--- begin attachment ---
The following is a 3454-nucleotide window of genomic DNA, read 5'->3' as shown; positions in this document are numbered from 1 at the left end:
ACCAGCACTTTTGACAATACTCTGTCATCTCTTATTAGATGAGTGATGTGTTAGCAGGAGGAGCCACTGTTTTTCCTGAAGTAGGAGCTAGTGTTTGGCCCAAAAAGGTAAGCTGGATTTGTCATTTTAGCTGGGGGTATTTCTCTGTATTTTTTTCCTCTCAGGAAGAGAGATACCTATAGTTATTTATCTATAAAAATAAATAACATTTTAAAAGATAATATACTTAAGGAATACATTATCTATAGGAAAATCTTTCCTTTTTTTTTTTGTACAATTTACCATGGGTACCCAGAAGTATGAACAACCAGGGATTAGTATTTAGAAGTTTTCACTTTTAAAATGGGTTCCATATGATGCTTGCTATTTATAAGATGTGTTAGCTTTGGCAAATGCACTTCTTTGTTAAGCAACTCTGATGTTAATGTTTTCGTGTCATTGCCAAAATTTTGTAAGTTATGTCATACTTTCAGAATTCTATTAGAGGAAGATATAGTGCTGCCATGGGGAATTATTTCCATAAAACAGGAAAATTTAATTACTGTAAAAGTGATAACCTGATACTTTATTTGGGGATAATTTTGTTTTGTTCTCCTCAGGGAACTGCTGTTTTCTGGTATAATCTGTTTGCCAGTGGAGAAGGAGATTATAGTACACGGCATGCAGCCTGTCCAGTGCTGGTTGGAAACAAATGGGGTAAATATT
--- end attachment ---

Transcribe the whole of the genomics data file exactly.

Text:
The following is a 3454-nucleotide window of genomic DNA, read 5'->3' as shown; positions in this document are numbered from 1 at the left end:
ACCAGCACTTTTGACAATACTCTGTCATCTCTTATTAGATGAGTGATGTGTTAGCAGGAGGAGCCACTGTTTTTCCTGAAGTAGGAGCTAGTGTTTGGCCCAAAAAGGTAAGCTGGATTTGTCATTTTAGCTGGGGGTATTTCTCTGTATTTTTTTCCTCTCAGGAAGAGAGATACCTATAGTTATTTATCTATAAAAATAAATAACATTTTAAAAGATAATATACTTAAGGAATACATTATCTATAGGAAAATCTTTCCTTTTTTTTTTTGTACAATTTACCATGGGTACCCAGAAGTATGAACAACCAGGGATTAGTATTTAGAAGTTTTCACTTTTAAAATGGGTTCCATATGATGCTTGCTATTTATAAGATGTGTTAGCTTTGGCAAATGCACTTCTTTGTTAAGCAACTCTGATGTTAATGTTTTCGTGTCATTGCCAAAATTTTGTAAGTTATGTCATACTTTCAGAATTCTATTAGAGGAAGATATAGTGCTGCCATGGGGAATTATTTCCATAAAACAGGAAAATTTAATTACTGTAAAAGTGATAACCTGATACTTTATTTGGGGATAATTTTGTTTTGTTCTCCTCAGGGAACTGCTGTTTTCTGGTATAATCTGTTTGCCAGTGGAGAAGGAGATTATAGTACACGGCATGCAGCCTGTCCAGTGCTGGTTGGAAACAAATGGGGTAAATATT